You have no right to remain silent. Anything you say may be used against you in a court of law. Then again, it may not be, because you may never get a trial. You have no right to speak with an attorney, but we're going to let you have one anyway. We're not sure why, since you have no right to any sort of procedure for determining whether or how long you should be imprisoned.
That, in essence, is what the Bush administration has told Yaser Esam Hamdi, a U.S. citizen captured in Afghanistan two years ago who is being held at a Navy brig in Charleston, South Carolina. For more than a year Pentagon officials refused to let Hamdi talk to a lawyer, saying that would interfere with his interrogation.
The other day, however, they suddenly pronounced themselves satisfied with the information they had gleaned from him and said he would be allowed to meet with an attorney. Coincidentally, the announcement came the day before the Justice Department had to file a Supreme Court brief defending Hamdi's detention.
Even so, the Pentagon emphasized that allowing Hamdi access to a lawyer was purely discretionary, since "enemy combatants" have no right to legal representation. Which makes sense, since the Bush administration maintains that the president has unilateral authority to declare anyone an "enemy combatant" and lock him up indefinitely, with no opportunity to challenge that designation.
The label may not seem like a stretch in Hamdi's case. After all, what was he doing in Afghanistan, if not fighting with the Taliban or conspiring with Al Qaeda?
Yet the government has been known to make mistakes about such matters. Time reports the Defense Department plans to release at least 140 of the 660 prisoners held at the U.S. military base in Guantanamo Bay, Cuba. Described by a military official as "the easiest 20 percent," they include men "kidnapped by Afghan warlords and sold for the bounty the U.S. was offering for al-Qaeda and Taliban fighters."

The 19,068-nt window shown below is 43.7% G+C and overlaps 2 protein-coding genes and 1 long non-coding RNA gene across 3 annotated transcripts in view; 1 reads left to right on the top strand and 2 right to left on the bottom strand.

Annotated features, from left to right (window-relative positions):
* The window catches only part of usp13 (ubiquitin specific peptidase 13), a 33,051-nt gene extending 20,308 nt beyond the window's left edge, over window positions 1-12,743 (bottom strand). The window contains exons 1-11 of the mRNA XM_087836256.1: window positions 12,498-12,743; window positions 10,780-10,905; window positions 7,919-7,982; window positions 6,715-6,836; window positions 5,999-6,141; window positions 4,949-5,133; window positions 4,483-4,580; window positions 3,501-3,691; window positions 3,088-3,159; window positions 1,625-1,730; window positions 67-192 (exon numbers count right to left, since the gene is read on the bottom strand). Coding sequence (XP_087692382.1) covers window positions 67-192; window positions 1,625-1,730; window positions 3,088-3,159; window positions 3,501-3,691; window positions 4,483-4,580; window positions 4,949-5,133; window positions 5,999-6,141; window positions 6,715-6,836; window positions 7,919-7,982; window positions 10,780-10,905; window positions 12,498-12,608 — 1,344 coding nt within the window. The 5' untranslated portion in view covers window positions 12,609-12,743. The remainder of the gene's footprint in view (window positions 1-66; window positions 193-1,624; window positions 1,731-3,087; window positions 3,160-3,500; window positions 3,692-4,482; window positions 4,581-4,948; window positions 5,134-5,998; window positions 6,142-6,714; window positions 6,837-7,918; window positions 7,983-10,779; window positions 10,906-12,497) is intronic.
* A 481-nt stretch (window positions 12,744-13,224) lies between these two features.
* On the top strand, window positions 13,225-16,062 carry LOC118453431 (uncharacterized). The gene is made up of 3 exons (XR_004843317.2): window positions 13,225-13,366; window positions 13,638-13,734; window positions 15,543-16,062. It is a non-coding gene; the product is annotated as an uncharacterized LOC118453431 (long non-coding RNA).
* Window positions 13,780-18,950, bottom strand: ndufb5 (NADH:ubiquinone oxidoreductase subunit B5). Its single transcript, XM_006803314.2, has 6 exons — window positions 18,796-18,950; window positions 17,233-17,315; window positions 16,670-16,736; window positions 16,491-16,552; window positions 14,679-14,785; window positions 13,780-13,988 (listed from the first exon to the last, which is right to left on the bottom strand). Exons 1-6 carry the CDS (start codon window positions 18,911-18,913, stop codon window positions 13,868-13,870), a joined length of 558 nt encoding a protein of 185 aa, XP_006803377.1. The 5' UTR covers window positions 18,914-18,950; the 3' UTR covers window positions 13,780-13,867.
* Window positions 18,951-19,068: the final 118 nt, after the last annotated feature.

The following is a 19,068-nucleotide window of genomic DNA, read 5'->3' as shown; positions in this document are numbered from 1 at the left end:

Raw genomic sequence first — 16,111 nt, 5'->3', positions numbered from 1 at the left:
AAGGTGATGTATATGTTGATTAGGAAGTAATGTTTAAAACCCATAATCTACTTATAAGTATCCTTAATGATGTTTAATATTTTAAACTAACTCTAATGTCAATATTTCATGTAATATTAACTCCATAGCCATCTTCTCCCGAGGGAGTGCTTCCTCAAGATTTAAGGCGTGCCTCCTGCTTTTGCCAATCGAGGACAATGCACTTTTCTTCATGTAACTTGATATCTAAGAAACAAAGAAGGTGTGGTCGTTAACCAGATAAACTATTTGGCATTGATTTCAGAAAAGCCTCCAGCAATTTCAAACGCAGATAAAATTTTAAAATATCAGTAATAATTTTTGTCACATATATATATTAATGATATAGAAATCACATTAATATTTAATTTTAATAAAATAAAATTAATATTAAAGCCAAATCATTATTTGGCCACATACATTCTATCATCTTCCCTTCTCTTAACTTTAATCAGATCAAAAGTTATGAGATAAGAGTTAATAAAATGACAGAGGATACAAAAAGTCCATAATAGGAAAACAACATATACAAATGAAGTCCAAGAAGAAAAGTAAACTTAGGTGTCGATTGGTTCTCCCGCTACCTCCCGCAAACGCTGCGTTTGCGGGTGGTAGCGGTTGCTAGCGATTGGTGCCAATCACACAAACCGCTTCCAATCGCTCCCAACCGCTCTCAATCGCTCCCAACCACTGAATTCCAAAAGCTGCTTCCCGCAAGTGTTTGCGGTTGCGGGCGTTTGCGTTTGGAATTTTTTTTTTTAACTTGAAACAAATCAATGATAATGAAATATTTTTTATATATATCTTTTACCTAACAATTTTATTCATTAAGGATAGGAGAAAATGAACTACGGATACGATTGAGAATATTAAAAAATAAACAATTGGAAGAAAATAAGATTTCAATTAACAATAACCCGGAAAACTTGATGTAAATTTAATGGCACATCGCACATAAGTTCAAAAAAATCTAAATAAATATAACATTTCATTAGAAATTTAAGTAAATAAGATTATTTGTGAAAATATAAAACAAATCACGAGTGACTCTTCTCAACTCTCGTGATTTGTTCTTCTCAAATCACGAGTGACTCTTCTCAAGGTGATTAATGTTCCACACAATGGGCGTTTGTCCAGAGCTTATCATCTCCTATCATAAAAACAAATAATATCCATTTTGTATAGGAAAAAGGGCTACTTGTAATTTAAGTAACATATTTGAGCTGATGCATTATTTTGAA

If it takes a year or two for "the easiest 20 percent" to gain their freedom, the prospects for innocent prisoners with more complicated cases do not look good. "We ask that they…have access to some tribunal to see whether there is a basis for them to be there," an attorney who represents the families of 12 Kuwaitis held at Guantanamo told Time. It seems like a reasonable request, no matter what the Supreme Court decides regarding Guantanamo's status vis-?-vis U.S. courts.
Unlike Hamdi or the Guantanamo prisoners, Jose Padilla is a U.S. citizen arrested on U.S. soil, so his case most clearly illustrates the extent of the detention authority claimed by the Bush administration. When Padilla was nabbed in Chicago a year and a half ago, the Justice Department accused him of plotting to set off a radioactive bomb. But he was never charged with a crime, and today he sits in the same brig where Hamdi is imprisoned.
According to the Bush administration, Padilla should have no recourse but to wait there until the Pentagon decides what to do with him. At a hearing last month before the U.S. Court of Appeals for the 2nd Circuit, Judge Barrington D. Parker said upholding that position, which he called "breathtaking in its sweep," would cause "a sea change in the constitutional life of the country."
The president's power grab is so dramatic that two former officials of his Justice Department recently expressed reservations about it. In a speech last month, Michael Chertoff, a federal appeals court judge who used to run the department's criminal division, said, "We need to debate a long-term and sustainable architecture for the process of determining when, why, and for how long someone may be detained as an enemy combatant, and what judicial review should be available."
Viet Dinh, a Georgetown law professor who until May headed the Justice Department's Office of Legal Policy, told the Los Angeles Times the administration's approach was "unsustainable." On the Fox News Channel, he said "there has to be a process to determine the basic facts of [Padilla's] detention, whether or not he is indeed what the government says he is."
I suspect I might not agree with Chertoff and Dinh about how much process is due in cases like Padilla's. But at least they're calling for some process, which is more than you can say for their former bosses.